After the pretty unjust smash and grab job done by Arsenal to somehow escape Brussels with a 2-1 win, it’s arguably poetic justice that Anderlecht came back so spectacularly to draw 3-3 at the Emirates on Tuesday night. But poetic justice should mean f*** all in football. If you’re 3-0 up at home, you should win the match, end of story.
But this is Arsenal. Dazzling brilliant one moment, a team with no confidence ready the pull the trigger on its own foot the next.
The key turning point came just as Arsenal were celebrating Alex Oxlade-Chamberlain’s well-taken goal to make it 3-0. Mikel Arteta went over to the touchline to receive some treatment, and in the few minutes that followed, continued to gesture to the bench asking to be replaced as he gingerly moved around the pitch. With Arsenal’s captain essentially immobilised, Anderlecht were able to work the ball through midfield and out to the left, before Vanden Borre popped up to score. It was clearly offside, but it shouldn’t have mattered at that point. It should have just been a consolation.
Mathieu Flamini came on to replace Arteta, but Arsenal’s play missed the calming influence of the Spaniard. The Gunners were more panicked in possession and progressively dropped deeper and deeper as the second half wore on. Without Arteta, the midfield also seemed to lose all organisation. I’m all for being flexible and wingers mixing it up by attacking different flanks, but when closing out a match, there needs to be some discipline in the formation. Calum Chambers was left exposed too often as Arsenal appeared to play without any wide midfielders. Alex Oxlade-Chamberlain’s goal was great, but I have no idea where he was meant to be playing in the second half as he didn’t seem to offer protection to either full-back. Cazorla also drifted inside so all Anderlecht had to do was the work the ball wide and they had a dangerous situation. Having been rigid with 4-5-1 earlier in the season, Arsenal’s midfield was suddenly too fluid and seemed to lack any defensive organisation and discipline without Arteta.
The penalty that made it 3-2 was also horribly predictable. Overall, Nacho Monreal has acquitted himself admirably as a make-shift centre-back, but he was always going to be at risk of being caught out because he still doesn’t have the natural instinct of how to defend certain situations in the centre. It might have been a harsh decision, but in Europe, as soon as the forward gets goal-side of the defender and there’s some contact, the referee isn’t going to hesitate over giving a spot kick.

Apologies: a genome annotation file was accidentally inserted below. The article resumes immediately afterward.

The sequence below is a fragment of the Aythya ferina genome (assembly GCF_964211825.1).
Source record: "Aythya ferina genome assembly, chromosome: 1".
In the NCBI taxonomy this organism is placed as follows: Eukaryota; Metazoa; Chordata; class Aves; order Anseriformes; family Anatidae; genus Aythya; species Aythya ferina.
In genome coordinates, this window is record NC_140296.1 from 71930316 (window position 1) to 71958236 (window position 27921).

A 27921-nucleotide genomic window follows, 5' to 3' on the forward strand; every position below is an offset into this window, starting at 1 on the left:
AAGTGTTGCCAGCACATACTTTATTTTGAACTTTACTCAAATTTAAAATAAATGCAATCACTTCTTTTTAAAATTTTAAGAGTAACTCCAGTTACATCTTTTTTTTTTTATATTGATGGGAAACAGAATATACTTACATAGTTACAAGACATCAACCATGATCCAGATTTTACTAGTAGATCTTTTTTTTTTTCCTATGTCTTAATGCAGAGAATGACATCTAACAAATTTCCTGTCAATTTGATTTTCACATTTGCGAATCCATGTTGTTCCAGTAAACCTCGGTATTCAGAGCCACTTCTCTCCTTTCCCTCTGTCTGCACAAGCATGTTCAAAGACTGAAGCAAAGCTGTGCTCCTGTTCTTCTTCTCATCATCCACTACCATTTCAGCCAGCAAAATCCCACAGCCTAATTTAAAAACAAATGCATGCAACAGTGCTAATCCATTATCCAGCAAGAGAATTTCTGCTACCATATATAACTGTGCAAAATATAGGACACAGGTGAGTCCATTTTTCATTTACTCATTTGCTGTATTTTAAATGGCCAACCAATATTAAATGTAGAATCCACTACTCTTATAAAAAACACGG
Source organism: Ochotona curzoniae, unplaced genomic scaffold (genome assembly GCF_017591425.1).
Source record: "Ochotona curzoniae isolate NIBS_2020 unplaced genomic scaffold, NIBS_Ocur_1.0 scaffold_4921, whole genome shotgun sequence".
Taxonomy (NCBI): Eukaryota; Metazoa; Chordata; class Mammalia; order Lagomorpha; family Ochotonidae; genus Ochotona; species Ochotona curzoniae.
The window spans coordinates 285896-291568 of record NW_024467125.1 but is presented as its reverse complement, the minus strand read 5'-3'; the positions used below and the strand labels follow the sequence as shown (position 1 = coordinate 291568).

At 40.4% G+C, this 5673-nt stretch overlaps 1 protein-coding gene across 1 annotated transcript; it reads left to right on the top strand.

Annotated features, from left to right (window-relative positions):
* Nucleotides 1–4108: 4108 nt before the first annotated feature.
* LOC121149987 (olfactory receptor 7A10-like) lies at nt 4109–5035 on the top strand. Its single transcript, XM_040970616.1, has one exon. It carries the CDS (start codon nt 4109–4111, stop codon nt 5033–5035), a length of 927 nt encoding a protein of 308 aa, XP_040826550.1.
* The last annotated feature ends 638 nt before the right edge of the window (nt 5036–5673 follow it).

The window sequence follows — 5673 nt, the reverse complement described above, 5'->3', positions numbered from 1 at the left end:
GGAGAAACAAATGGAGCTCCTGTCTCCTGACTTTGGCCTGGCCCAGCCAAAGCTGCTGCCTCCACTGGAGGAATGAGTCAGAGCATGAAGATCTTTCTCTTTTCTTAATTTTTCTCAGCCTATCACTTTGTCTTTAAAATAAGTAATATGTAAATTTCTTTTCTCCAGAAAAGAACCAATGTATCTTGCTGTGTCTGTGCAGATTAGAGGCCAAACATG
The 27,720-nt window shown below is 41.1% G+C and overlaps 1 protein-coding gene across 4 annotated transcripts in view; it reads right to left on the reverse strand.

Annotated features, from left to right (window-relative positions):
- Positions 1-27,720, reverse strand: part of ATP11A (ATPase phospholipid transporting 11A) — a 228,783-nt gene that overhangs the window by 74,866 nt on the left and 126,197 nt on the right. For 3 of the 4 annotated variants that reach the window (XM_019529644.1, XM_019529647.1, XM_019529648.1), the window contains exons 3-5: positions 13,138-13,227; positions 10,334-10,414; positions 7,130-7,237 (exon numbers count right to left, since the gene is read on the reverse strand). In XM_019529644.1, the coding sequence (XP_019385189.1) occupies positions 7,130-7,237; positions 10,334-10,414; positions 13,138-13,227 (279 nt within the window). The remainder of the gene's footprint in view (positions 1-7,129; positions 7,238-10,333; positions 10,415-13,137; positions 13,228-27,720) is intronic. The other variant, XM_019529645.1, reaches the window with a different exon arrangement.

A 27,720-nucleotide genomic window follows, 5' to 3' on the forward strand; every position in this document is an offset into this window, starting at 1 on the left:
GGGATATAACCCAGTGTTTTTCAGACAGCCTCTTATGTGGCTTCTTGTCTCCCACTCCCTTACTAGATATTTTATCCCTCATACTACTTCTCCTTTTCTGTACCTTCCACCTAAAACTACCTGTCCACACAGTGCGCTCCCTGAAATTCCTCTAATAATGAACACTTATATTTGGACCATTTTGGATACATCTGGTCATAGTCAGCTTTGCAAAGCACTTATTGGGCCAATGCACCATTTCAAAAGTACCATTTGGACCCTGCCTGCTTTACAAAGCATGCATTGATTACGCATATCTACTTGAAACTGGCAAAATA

Having brought on Tomas Rosicky and Lukas Podolski, the Arsenal midfield still didn’t quite seem to exist in the last ten minutes of the game. The equaliser for the Belgians also typified why Podolski isn’t starting games. For someone that should have been fresh, the lack of effort in closing down the cross was staggering.
Now, in reality, even though a win would have taken the Gunners into the knockout rounds, Arsenal should still qualify, only needing a point from two games to do so. But, the damaging effect of the 3-3 draw is that second place in the group is the likely outcome, so Arsenal will do well to avoid another big name in the next round, should they secure qualification, which looks immensely careless after the experience of facing Bayern Munich two years in a row.
More damaging than facing a tougher opponent could be the effect the draw has on the team’s mentality. Things had been looking up in the last couple of weeks, but it’s genuinely terrifying to see how fragile this Arsenal team is. A 3-3 draw in those circumstances can be destructive, so suddenly the trip to Swansea in Sunday has taken on a completely new complexion. Arsenal have to go there, be organised, and not do anything stupid.
That the game was thrown away by such a meagre performance in the last half an hour of the game was made more frustrating as it wasted the three good goals Arsenal scored. Welbeck worked hard to get in front of the defender to the win the penalty that was superbly dispatched by Arteta. Alexis Sanchez then continued his rich vein of form with a stonking volley after his free-kick hit the wall. Oxlade-Chamberlain then showed great pace down the left wing to set up a calm finish for what should have been the clinching goal.
Arsene Wenger isn’t always renowned as a manger who loses his temper often, but I hope he let the players know how unacceptable that capitulation was. That was a chance to ramp up the goal difference and seal qualification. Now everything and everyone, bar Alexis, is being questioned again. Wenger should have sorted out the organisation in the midfield when Anderlecht started to over-run Arsenal in that area of the pitch, but the players do have to take an element of responsibility. It should have been clear it wasn’t a balanced midfield defensively, and it wouldn’t have been difficult to sort out someone to play properly on the flanks and protect the full-backs a bit more.
It isn’t a fatal result for the Champions League campaign, but could have long-running confidence for the season as a whole. Arsene and Arsenal need to offer a serious response at Swansea on Sunday. As he went off injured, I presume Mikel Arteta will be unavailable. Without him, it’d be nice if the midfield could turn up on Sunday and show some signs of organisation.

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